Food environment score (FES) – healthy outlets Scores represented both the density of healthy food outlets and a proxy of the healthfulness of the in-store environment based on healthy food availability Weightings for healthy outlets (0 to 10): Scale used in previous research [43]
Scores were calculated by i) identifying the number of each type of healthy food outlets within activity space, and ii) multiplying the number of each food outlets by a corresponding weighting (0 to 10) describing healthy food availability for that outlet determined from a published Delphi study [43] 8.8: F&V store/ farm shop
6.3: premium/large supermarket
5.4: butcher
5.3: ‘world’ store
4.9: small supermarket
4.4: sandwich shop
4.3: health food shop
3.3: discount supermarket
0.8: bakery
Range= 12 to 445.4
 Food environment score (FES) – unhealthy outlets Scores represented both the density of unhealthy food outlets and a proxy of the healthfulness of the in-store environment based on unhealthy food availability Weightings for unhealthy outlets (0 to -10): Scale used in previous research [43]
Scores were calculated by i) identifying the number of different types of unhealthy food outlets within activity space, and ii) multiplying the number of each food outlets by a corresponding weighting (0 to -10) describing unhealthy food availability for that outlet determined from a published Delphi study [43] -1.1: convenience/ petrol stores
-1.6: Chinese/ Indian takeaway
-5.0: fish & chips/ other takeaways (pizza/kebab)
-5.0: newsagents/ confectioners
-8.3: fast food outlets
Range= -9.3 to -753.3
 Note: Exploratory factor analysis showed these variables loaded onto a single construct: eigenvalue=2.4, factor loadings ≥0.33, explained 55% variance of the spatial access to food outlets construct
Environment of main supermarket
 Healthfulness score Information on the number of varieties, price, promotion, shelf placement, and store placement were collected about seven healthy (peppers, tomatoes, lettuce, onions, apples, bananas, wholemeal bread) and five unhealthy products (oven chips, sausages, crisps, granulated sugar, white bread) Z-scores for each of the nine in-store variables were created by subtracting the summed ratings for unhealthy products from the summed ratings for healthy products and standardizing the result Reliably distinguishes different types of supermarkets [71]
Inter-rater reliability kappa>0.73 for all except quality (kappa=0.60) [44]
Data about type of nutrition information and availability of healthier alternatives were collected for unhealthy products The z-scores for the nine variables were then summed and divided by 9 to ensure each in-store variable was equally weighted Cronbach’s alpha statistic 0.86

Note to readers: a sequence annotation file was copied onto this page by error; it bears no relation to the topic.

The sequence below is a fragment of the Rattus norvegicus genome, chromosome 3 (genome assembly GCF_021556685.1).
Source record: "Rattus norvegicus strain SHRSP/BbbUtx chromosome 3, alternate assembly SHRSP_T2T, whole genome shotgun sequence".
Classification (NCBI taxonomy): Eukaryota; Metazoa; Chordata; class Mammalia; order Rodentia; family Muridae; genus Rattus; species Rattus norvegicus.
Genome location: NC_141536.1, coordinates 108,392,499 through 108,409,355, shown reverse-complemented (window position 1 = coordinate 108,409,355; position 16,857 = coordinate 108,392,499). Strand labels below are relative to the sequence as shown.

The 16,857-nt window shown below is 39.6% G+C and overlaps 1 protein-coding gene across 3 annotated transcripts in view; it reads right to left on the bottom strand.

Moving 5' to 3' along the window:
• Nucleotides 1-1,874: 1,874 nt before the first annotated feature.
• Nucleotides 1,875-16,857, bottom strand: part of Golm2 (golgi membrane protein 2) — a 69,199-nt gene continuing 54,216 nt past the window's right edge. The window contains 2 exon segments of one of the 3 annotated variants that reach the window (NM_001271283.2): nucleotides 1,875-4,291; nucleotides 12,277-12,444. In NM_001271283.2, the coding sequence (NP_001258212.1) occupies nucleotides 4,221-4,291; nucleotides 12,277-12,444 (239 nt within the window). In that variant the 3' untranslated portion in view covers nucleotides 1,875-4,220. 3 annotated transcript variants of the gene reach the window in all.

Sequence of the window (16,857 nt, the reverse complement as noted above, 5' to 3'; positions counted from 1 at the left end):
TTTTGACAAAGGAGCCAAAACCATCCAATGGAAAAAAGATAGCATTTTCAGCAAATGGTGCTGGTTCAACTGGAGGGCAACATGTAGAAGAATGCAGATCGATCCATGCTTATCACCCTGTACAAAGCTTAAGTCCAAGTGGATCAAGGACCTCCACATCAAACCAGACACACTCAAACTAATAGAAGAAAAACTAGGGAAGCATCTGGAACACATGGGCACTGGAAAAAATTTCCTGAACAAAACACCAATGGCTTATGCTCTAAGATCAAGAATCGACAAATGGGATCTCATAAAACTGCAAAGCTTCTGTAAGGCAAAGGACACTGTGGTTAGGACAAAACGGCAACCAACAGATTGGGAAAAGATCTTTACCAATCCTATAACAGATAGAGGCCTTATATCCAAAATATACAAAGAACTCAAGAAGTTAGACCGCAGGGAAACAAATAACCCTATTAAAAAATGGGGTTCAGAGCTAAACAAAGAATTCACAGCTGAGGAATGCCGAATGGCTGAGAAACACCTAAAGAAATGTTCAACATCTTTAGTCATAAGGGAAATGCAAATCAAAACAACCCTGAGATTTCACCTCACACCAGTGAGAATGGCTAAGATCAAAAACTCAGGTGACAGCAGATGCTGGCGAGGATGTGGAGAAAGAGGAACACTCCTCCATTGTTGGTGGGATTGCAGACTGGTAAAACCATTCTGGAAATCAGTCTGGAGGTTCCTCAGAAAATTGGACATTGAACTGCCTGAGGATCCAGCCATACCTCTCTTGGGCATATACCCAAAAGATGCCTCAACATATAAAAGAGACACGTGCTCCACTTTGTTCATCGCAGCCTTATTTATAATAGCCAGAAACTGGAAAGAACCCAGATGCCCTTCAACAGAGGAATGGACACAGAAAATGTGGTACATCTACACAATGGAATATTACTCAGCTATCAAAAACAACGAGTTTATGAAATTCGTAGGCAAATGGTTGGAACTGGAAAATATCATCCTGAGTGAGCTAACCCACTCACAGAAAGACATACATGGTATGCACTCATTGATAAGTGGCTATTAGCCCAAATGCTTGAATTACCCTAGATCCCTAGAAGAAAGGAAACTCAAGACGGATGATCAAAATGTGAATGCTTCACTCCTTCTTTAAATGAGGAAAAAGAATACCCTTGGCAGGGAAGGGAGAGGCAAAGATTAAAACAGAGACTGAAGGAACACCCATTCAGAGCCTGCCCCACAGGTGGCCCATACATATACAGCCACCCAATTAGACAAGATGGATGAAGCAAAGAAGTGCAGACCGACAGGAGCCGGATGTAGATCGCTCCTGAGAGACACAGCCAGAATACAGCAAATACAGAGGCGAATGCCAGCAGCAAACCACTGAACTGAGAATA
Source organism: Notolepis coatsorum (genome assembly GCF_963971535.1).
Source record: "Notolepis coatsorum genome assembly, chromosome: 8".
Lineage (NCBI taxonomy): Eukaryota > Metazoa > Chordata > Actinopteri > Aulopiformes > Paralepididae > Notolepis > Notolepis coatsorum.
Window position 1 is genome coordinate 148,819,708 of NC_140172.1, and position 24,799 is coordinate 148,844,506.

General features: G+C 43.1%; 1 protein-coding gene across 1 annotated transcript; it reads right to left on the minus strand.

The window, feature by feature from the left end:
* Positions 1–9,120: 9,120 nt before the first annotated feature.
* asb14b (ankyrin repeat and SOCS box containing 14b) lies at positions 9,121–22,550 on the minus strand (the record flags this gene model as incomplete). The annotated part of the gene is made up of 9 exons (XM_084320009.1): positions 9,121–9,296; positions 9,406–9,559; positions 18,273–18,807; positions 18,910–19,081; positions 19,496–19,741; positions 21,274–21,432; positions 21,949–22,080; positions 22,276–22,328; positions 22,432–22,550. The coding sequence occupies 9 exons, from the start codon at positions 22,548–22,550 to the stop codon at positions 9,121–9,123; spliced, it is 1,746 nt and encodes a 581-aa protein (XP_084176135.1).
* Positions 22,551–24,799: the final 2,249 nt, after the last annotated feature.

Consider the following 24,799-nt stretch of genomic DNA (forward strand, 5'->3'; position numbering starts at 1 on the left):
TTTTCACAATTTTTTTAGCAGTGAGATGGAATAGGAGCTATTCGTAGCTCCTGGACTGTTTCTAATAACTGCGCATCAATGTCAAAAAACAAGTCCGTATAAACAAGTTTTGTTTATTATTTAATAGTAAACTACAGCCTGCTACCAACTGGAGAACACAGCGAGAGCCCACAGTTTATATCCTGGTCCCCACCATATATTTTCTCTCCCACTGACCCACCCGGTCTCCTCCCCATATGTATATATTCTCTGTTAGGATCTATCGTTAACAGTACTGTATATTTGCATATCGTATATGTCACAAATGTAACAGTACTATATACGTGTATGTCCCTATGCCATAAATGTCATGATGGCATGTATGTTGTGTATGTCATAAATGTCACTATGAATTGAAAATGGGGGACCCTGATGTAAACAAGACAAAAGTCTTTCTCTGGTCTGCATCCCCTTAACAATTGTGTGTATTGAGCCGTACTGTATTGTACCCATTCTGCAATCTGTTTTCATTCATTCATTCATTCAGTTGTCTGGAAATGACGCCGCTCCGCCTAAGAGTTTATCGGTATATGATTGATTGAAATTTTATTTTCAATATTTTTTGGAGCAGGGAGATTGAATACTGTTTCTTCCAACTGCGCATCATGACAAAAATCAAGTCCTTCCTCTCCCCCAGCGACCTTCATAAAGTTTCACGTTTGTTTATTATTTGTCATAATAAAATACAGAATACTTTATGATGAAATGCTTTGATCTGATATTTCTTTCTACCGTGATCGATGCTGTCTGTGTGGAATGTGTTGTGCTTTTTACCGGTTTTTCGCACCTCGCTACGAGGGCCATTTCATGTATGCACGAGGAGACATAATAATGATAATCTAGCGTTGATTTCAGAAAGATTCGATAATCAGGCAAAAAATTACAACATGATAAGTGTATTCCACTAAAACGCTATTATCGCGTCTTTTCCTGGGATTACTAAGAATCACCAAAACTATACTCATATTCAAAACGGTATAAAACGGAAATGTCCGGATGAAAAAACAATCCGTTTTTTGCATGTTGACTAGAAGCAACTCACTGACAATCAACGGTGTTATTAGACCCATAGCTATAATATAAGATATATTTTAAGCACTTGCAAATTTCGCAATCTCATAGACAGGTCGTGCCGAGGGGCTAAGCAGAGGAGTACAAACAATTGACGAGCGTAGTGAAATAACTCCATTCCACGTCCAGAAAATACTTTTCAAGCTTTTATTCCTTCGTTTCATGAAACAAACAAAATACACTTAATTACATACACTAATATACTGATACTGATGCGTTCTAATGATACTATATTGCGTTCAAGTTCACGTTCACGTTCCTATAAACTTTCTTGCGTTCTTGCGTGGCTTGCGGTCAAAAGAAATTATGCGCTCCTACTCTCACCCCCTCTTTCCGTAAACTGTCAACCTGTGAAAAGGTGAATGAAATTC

The quality of two fruits and four vegetables, and whether or not the fruits could be bought singly, were assessed Scores standardised (mean=0, SD=1)
Higher scores show more healthful supermarket environments
Children’s centre nutrition practices
 Food policy content 21 item scale Responses were summed Adapted from two published scales [45, 46]
1 item assessed food policy existence Responses: ‘no’, ‘verbal’, ‘written’, ‘unsure’ Cronbach’s alpha statistic 0.74
13 items – ‘Does your centre policy include: (examples) 3-point scale: ‘yes’, ‘no’, ‘unsure’
- Promoting water intake
- Restricting soft drinks
items – ‘When does the policy apply?’: (examples) 4-point scale: ‘always’, ‘often’, ‘sometimes’, ‘never’
- Food provided for children by your centre
- Food provided for parents by parents
- Food provided for staff by your centre
2 items
- ‘How often are parents told about the policy?’ 4-point scale: ‘always’, ‘often’, ‘sometimes’, ‘never’
- ‘How often to parents bring food against the policy?’ Higher scores represent a detailed, wide reaching food and nutrition policy
 Healthy eating ethos 14 item scale Responses were summed Adapted from two published scales [45, 46]
11 items – ‘How regularly do the following practices occur?’: (examples) 4-point scale: ‘always’, ‘often’, ‘sometimes’, ‘never’ Cronbach’s alpha statistic 0.69
- Staff join children at the table when food is eaten
- Parents consume the same food offered to children
- Children encouraged to try new or less favoured foods
2 items:
- ‘How often are healthy eating activities included in centre sessions?’:
- ‘How often do staff discuss healthy eating with parents?’
1 item assessed: 4-point scale: ‘always’, ‘often’, ‘sometimes’, ‘never’
- ‘How important is healthy eating as one the many issues you help parents with at your centre?’
10-point scale from ‘not important’ to ‘very important’
Higher scores represent stronger healthy eating ethos at the centre
 Healthy eating information 6 item scale Responses were summed Adapted from a published scale [45]
‘How available are the following resources?’: (examples) 3-point scale: ‘readily available’, ‘available on request’, ‘not available’ Cronbach’s alpha statistic 0.52
- Leaflets/posters about healthy eating or weight loss for adults
- Leaflets/posters about weaning or breastfeeding Higher scores represent better availability of healthy eating resources
- Courses to learn to cook or cook on a budget
 Barriers to promoting healthy eating 7 item scale Responses were summed Adapted from a published scale [72]
‘Please indicate the extent to which you feel the following hinder healthy eating promotion at your centre’: (examples) 3-point scale: ‘major problem’, ‘minor problem’, ‘not a problem’ Cronbach’s alpha statistic 0.73
- Food regulations Lower scores represent fewer perceived barriers to promoting healthy eating
- Parents don’t believe or trust your advice
- Cost of healthy eating
 Note: Exploratory factor analysis showed these variables loaded onto a single construct: eigenvalue=2.3, factor loadings ≥0.49, explained 46% variance of the Sure Start nutrition practices construct